Portland Roads 1943

World War II

1942- 1943

During World War II in early 1942, the Allied Strategic Defence Planning called for an airbase on the Australian Mainland to take some pressure off Port Moresby fearing it may fall to the enemy. On a ‘great circle’ from the enemy stronghold of Rabaul through Port Moresby and onto to the FNQ coast, lay Iron Range with the nearby port of Portland Roads.

So, in 1942 allied forces deployed to Iron Range. They used the recently completed jetty at Portland Roads to unload vital equipment, supplies and fuel for transfer by truck to three airfields hastily constructed inland at Iron Range (near the Lockhart River Community today).

To protect this naval port, fortifications, armaments, and a radar site were installed on the hill overlooking the Portland Roads harbour. Although Japanese submarines operated up and down the channel inside the reef and sank many of the supply vessels. This port and sea rescue base was never attacked. The “Roads” played a key role in keeping supplies up to the medium and heavy bomber groups that operated out of Iron Range, delivering strikes on Japanese installations at Rabaul. This was a turning point in World War II. It was a busy time in Portland Roads’ history with thousands of American and Australian troops passing through the port.

Allied personal loading equipment onto the Liberty Ship “Payne Wingate” as US Army units move north in 1943

Allied personal loading equipment onto the Liberty Ship “Payne Wingate” as US Army units move north in 1943

Eventually, in 1943 as the front line pushed further north, the Allied Air Force moved into New Guinea, with Iron Range and Portland Roads – then used as transit bases. One of the bomber strips in the Iron Range complex, the Gordon Strip, continues as an airport for the Lockhart River community and Iron Range after the war.

 

The War Time Port at Portland Roads

The Portland Roads Jetty previously constructed for the 1930’s gold Rush was a crucial factor in the choice of where to locate this airbase. The need to construct the airfields was extremely urgent, and while the jetty provided only a limited depth of water at high tide, its sheer existence pre-war was a key factor in the decision to construct this major airfield at Iron Range.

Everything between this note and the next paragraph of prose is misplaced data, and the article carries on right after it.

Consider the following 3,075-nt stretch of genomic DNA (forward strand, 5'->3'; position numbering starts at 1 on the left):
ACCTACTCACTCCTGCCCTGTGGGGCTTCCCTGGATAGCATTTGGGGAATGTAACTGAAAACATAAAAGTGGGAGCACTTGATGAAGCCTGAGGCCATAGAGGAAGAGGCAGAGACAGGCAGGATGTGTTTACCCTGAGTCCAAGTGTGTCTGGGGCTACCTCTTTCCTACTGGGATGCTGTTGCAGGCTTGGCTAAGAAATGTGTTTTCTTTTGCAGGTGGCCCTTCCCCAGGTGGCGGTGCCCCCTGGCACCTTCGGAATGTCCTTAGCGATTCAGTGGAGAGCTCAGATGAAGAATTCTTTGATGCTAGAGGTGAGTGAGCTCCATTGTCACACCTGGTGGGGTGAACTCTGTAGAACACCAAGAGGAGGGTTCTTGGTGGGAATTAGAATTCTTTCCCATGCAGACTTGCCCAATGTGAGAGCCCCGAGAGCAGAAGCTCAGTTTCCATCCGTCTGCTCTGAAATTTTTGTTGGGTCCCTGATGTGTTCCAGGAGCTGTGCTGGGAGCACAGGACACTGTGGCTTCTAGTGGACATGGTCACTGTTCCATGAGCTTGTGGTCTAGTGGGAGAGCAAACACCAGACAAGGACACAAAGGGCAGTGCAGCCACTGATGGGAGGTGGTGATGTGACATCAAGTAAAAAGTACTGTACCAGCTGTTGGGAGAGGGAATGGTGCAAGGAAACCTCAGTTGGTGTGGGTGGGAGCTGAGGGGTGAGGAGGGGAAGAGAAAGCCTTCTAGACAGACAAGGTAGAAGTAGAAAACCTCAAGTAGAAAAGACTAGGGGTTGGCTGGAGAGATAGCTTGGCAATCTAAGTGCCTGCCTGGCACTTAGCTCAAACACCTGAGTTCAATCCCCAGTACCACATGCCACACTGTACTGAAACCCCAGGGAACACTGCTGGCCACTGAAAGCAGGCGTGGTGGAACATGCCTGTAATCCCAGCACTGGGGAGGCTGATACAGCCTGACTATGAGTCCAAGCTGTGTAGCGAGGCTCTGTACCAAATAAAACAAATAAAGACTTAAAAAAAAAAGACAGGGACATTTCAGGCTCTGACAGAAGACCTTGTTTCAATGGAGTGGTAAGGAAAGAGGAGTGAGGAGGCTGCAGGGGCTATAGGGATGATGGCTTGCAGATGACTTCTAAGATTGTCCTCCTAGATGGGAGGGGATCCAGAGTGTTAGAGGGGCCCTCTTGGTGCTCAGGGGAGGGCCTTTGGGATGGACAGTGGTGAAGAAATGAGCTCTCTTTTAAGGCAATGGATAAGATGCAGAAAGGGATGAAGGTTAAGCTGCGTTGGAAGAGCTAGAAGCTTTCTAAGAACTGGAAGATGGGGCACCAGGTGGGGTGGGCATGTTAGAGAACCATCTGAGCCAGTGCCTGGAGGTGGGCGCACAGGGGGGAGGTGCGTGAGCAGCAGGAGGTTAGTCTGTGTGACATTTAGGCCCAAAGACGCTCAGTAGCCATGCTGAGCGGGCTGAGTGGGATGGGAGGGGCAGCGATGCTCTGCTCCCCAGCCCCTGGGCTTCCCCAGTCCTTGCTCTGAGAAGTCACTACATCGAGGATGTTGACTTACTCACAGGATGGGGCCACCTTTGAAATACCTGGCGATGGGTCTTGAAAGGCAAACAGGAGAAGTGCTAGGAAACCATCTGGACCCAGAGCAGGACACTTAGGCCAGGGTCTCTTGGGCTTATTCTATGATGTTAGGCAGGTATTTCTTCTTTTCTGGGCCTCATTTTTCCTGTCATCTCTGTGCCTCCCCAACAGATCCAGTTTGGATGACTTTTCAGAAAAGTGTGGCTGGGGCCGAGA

The jetty was the staging point to bring ashore the materials and supplies to construct and maintain the three major airstrips to be constructed at Iron Range.

June 1942. Getting closer to the jetty, the men see an un-named smaller draught vessel which will serve to ferry the heavy equipment to the wharf.

March 1943 photo shows the Liberty Ship ‘Payne Wingate’ tied up at Portland Roads wharf awaiting the embarkation of US Army units.

July 1943 aerial photo of Portland Roads. The road from Iron Range is seen approaching from the south west.

One of the earliest Radar sites in Australia at Aylen Hills, Portland Roads (note machine gun emplacement to right of image)
The Jetty at Portland Roads
View from a Liberty ship tied up at the Portland Roads Jetty
Vehicles lined up with equipment to be loaded onto ships at Portland Roads as the war advances northwards

Construction of the Connecting Road

Surveying and upgrading the old gold mining track from ‘Port’ through the inhospitable coastal rainforest to the airfields proved another of the major challenges to be overcome by the allies. An all-weather road capable of carrying heavy equipment and fuel had to be constructed and maintained through difficult terrain and regardless of the torrential rains in the Monsoon season.